of the United Nations Mediator on Palestine
16 September 1948
1. Since I presented my written suggestions to the Arab and Jewish authorities on 27 June, I have made no formal submission to either party of further suggestions or proposals for a definitive settlement. Since that date, however, I have held many oral discussions in the Arab capitals and Tel-Aviv, in the course of which various ideas on settlement have been freely exchanged. As regards my original suggestions, I hold to the opinion that they offered a general framework within which a reasonable and workable settlement might have been reached, had the two parties concerned been willing to discuss them. They were flatly rejected, however, by both parties. Since they were put forth on the explicit condition that they were purely tentative, were designed primarily to elicit views and counter-suggestions from each party, and, in any event, could be implemented only if agreed upon by both parties, I have never since pressed them. With respect to one basic concept in my suggestions, it has become increasingly clear to me that, however desirable a political and economic union might be in Palestine, the time is certainly not now propitious for the effectuation of any such scheme.
2. I do not consider it to be within my province to recommend to the Members of the United Nations a proposed course of action on the Palestine question. That is a responsibility of the Members acting through the appropriate organs. In my role as United Nations Mediator, however, it was inevitable that I should accumulate information and draw conclusions from my experience which might well be of assistance to Members of the United Nations in charting the future course of United Nations action on Palestine. I consider it my duty, therefore, to acquaint the Members of the United Nations, through the medium of this report, with certain of the conclusions on means of peaceful adjustment which have evolved from my frequent consultations with Arab and Jewish authorities over the past three and one-half months and from my personal appraisal of the present Palestinian scene. I do not suggest that these conclusions would provide the basis for a proposal which would readily win the willing approval of both parties. I have not, in the course of my intensive efforts to achieve agreement between Arabs and Jews, been able to devise any such formula. I am convinced, however, that it is possible at this stage to formulate a proposal which, if firmly approved and strongly backed by the General Assembly, would not be forcibly resisted by either side, confident as I am, of course, that the Security Council stands firm in its resolution of 15 July that military action shall not be employed by either party in the Palestine dispute. It cannot be ignored that the vast difference between now and last November is that a war has been started and stopped and that in the intervening months decisive events have occurred.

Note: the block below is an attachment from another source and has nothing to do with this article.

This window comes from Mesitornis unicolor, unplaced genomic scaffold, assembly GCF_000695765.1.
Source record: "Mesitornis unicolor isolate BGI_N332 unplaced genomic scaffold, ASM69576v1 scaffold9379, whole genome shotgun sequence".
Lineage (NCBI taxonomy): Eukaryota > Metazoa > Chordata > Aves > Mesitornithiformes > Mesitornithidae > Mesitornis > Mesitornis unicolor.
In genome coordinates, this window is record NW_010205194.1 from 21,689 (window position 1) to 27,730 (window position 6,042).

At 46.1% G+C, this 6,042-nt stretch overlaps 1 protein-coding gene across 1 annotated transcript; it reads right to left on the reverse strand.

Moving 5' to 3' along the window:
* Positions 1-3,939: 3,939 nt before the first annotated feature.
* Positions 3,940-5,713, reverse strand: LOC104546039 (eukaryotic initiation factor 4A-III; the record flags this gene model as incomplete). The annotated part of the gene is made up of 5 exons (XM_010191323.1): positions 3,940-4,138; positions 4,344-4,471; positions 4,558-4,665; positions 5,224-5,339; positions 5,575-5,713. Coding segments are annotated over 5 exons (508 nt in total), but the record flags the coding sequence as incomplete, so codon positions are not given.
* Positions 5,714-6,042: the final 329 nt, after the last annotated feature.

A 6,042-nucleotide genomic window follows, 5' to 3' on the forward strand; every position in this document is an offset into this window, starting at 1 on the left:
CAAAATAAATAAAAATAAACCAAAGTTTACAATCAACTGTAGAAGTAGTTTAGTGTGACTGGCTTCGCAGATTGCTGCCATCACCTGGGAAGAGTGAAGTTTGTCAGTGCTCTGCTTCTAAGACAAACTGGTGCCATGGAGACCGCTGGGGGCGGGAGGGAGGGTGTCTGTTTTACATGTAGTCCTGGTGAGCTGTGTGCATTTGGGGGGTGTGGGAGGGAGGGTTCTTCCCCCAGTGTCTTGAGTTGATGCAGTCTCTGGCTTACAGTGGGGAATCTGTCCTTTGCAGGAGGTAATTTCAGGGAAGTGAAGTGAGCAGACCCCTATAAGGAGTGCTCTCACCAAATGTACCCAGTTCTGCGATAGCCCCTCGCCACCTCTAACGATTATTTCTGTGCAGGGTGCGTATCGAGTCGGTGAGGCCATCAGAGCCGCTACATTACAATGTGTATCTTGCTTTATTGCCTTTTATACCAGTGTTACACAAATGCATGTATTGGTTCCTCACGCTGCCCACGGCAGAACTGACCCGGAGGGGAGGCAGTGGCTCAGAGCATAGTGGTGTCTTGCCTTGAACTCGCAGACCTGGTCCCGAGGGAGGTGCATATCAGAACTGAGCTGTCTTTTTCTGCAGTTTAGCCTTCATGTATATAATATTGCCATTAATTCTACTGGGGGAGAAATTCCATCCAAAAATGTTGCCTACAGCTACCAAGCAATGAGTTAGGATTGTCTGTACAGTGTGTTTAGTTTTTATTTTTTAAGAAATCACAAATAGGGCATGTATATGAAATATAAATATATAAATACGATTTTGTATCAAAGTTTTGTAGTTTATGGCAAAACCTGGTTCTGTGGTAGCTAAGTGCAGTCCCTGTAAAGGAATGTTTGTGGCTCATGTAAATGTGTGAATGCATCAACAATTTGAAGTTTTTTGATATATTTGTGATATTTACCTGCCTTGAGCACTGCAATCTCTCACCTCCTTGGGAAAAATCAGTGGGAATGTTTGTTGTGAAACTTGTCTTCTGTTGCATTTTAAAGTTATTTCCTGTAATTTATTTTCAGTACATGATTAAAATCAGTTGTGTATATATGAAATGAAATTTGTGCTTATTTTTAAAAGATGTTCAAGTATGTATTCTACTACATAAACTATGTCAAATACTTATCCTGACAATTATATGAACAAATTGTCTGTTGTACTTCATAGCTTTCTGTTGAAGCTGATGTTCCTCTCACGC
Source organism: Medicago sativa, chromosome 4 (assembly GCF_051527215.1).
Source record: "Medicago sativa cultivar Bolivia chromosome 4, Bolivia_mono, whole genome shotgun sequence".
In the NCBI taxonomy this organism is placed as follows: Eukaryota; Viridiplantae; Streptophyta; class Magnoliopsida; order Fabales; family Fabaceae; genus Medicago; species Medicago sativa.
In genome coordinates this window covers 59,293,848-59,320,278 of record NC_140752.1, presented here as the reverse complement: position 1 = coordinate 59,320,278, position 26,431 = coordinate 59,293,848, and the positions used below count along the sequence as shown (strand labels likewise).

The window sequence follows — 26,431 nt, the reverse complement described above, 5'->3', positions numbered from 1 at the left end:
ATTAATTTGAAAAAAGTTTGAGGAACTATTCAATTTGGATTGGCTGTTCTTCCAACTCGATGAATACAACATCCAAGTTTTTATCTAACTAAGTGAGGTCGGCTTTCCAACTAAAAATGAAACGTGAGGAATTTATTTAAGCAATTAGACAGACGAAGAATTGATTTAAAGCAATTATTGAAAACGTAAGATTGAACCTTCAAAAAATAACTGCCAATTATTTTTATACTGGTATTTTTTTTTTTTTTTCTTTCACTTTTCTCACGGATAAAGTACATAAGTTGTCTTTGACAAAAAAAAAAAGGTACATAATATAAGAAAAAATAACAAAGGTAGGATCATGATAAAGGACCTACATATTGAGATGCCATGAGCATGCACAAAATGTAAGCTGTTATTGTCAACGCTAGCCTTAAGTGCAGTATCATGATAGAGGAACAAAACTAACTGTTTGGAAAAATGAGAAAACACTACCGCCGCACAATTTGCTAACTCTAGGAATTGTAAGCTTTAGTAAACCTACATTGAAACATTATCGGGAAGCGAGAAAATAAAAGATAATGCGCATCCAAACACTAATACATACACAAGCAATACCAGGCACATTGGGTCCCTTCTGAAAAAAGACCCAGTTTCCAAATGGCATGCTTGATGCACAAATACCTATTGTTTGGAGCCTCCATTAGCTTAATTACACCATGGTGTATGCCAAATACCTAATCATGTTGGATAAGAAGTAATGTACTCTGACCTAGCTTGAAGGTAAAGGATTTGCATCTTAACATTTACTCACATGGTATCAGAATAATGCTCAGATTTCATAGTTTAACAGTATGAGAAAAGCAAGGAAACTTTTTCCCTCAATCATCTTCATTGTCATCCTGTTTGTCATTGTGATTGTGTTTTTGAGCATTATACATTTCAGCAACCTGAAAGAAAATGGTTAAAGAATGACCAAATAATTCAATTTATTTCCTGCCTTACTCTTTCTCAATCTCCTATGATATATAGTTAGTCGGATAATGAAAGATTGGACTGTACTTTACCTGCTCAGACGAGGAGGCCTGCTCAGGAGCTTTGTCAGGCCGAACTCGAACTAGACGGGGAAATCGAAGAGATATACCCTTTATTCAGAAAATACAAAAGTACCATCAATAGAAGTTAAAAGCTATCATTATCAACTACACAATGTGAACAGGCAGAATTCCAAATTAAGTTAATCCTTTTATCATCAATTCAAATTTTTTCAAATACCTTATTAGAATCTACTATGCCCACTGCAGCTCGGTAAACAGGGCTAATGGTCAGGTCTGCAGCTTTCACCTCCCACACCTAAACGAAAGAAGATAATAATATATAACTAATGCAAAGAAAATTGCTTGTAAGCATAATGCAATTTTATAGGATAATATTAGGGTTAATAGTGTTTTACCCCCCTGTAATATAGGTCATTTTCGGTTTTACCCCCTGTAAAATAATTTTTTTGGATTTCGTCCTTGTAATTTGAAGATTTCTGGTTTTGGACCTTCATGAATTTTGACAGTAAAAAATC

SEVEN BASIC PREMISES
3. The following seven basic premises form the basis for my conclusions:
Return to peace
(a) Peace must return to Palestine and every feasible measure should be taken to ensure that hostilities will not be resumed and that harmonious relations between Arab and Jew will ultimately be restored.
The Jewish State
(b) A Jewish State called Israel exists in Palestine and there are no sound reasons for assuming that it will not continue to do so.
(c) The boundaries of this new State must finally be fixed either by formal agreement between the parties concerned or failing that, by the United Nations.
(d) Adherence to the principle of geographical homogeneity and integration, which should be the major objective of the boundary arrangements, should apply equally to Arab and Jewish territories, whose frontiers should not therefore, be rigidly controlled by the territorial arrangements envisaged in the resolution of 29 November.
Right of repatriation
(e) The right of innocent people, uprooted from their homes by the present terror and ravages of war, to return to their homes, should be affirmed and made effective, with assurance of adequate compensation for the property of those who may choose not to return.
(f) The City of Jerusalem, because of its religious and international significance and the complexity of interests involved, should be accorded special and separate treatment.
(g) International responsibility should be expressed where desirable and necessary in the form of international guarantees, as a means of allaying existing fears, and particularly with regard to boundaries and human rights.
4. The following conclusions broadly outlined, would, in my view, considering all the circumstances, provide a reasonable, equitable and workable basis for settlement:
(a) Since the Security Council, under pain of Chapter VIII sanctions, has forbidden further employment of military action in Palestine as a means of settling the dispute should be pronounced formally ended either by mutual agreement of the parties or, failing that, by the United Nations. The existing indefinite truce should be superseded by a formal peace, or at the minimum, armistice which would involve either complete withdrawal and demobilization of armed forces or their wide separation by creation of broad demilitarized zones under United Nations supervision.